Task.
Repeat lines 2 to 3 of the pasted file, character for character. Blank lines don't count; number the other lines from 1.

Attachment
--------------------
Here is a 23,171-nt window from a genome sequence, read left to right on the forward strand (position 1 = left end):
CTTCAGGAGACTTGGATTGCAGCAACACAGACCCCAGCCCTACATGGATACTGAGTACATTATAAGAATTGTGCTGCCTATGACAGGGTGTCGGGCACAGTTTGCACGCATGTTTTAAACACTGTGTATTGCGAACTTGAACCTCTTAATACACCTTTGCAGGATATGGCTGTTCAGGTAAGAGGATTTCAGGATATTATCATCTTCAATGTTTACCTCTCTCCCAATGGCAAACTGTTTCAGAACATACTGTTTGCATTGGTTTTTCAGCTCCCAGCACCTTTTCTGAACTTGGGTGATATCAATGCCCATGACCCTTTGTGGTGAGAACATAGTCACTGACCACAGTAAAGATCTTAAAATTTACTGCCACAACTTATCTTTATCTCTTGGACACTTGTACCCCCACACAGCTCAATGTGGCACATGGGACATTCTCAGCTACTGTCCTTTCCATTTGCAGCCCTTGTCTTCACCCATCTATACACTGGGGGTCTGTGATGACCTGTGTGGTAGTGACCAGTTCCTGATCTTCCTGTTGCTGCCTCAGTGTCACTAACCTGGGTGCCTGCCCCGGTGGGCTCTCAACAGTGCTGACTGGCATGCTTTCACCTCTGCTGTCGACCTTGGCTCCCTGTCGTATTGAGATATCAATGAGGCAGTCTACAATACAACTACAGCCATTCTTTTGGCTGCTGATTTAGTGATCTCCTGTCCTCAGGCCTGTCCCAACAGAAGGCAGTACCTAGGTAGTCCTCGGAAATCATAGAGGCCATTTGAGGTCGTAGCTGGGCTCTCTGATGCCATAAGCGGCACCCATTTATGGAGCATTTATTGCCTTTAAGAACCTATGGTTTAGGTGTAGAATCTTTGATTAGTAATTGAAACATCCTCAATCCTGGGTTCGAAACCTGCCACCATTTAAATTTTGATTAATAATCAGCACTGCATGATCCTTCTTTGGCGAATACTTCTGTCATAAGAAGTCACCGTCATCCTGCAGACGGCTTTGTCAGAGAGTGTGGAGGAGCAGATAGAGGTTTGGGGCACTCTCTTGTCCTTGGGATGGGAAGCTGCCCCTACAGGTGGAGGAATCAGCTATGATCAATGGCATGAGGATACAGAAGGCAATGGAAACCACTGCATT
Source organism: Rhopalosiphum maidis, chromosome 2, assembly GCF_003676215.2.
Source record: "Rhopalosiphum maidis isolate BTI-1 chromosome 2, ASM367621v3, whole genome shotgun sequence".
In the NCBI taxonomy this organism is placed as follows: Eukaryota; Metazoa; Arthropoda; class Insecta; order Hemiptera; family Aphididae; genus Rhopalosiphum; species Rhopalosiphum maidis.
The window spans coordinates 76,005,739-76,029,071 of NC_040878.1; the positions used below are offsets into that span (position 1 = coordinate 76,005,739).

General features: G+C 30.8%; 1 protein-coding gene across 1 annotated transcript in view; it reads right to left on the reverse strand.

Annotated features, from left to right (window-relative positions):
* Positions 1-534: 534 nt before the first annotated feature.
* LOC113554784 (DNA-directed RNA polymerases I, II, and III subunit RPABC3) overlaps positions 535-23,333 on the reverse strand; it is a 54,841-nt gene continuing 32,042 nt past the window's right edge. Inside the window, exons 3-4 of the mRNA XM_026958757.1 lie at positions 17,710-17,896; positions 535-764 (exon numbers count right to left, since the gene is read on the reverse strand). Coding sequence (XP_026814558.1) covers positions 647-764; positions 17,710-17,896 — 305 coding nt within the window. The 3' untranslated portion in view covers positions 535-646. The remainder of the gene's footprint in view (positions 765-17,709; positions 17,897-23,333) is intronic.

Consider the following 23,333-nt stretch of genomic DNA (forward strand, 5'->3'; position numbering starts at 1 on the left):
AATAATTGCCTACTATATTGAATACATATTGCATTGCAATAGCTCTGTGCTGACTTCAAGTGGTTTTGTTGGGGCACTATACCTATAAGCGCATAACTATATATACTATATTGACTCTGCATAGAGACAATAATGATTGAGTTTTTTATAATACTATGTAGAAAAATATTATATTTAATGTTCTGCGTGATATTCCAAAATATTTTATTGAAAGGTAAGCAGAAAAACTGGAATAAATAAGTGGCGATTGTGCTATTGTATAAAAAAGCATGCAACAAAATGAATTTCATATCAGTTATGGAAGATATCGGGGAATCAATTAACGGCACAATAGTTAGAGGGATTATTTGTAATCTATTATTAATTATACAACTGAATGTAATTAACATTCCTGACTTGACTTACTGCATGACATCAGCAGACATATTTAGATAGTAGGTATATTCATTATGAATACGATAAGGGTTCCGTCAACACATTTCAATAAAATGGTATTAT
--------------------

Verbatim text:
CTTCAGGAGACTTGGATTGCAGCAACACAGACCCCAGCCCTACATGGATACTGAGTACATTATAAGAATTGTGCTGCCTATGACAGGGTGTCGGGCACAGTTTGCACGCATGTTTTAAACACTGTGTATTGCGAACTTGAACCTCTTAATACACCTTTGCAGGATATGGCTGTTCAGGTAAGAGGATTTCAGGATATTATCATCTTCAATGTTTACCTCTCTCCCAATGGCAAACTGTTTCAGAACATACTGTTTGCATTGGTTTTTCAGCTCCCAGCACCTTTTCTGAACTTGGGTGATATCAATGCCCATGACCCTTTGTGGTGAGAACATAGTCACTGACCACAGTAAAGATCTTAAAATTTACTGCCACAACTTATCTTTATCTCTTGGACACTTGTACCCCCACACAGCTCAATGTGGCACATGGGACATTCTCAGCTACTGTCCTTTCCATTTGCAGCCCTTGTCTTCACCCATCTATACACTGGGGGTCTGTGATGACCTGTGTGGTAGTGACCAGTTCCTGATCTTCCTGTTGCTGCCTCAGTGTCACTAACCTGGGTGCCTGCCCCGGTGGGCTCTCAACAGTGCTGACTGGCATGCTTTCACCTCTGCTGTCGACCTTGGCTCCCTGTCGTATTGAGATATCAATGAGGCAGTCTACAATACAACTACAGCCATTCTTTTGGCTGCTGATTTAGTGATCTCCTGTCCTCAGGCCTGTCCCAACAGAAGGCAGTACCTAGGTAGTCCTCGGAAATCATAGAGGCCATTTGAGGTCGTAGCTGGGCTCTCTGATGCCATAAGCGGCACCCATTTATGGAGCATTTATTGCCTTTAAGAACCTATGGTTTAGGTGTAGAATCTTTGATTAGTAATTGAAACATCCTCAATCCTGGGTTCGAAACCTGCCACCATTTAAATTTTGATTAATAATCAGCACTGCATGATCCTTCTTTGGCGAATACTTCTGTCATAAGAAGTCACCGTCATCCTGCAGACGGCTTTGTCAGAGAGTGTGGAGGAGCAGATAGAGGTTTGGGGCACTCTCTTGTCCTTGGGATGGGAAGCTGCCCCTACAGGTGGAGGAATCAGCTATGATCAATGGCATGAGGATACAGAAGGCAATGGAAACCACTGCATT
Source organism: Rhopalosiphum maidis, chromosome 2, assembly GCF_003676215.2.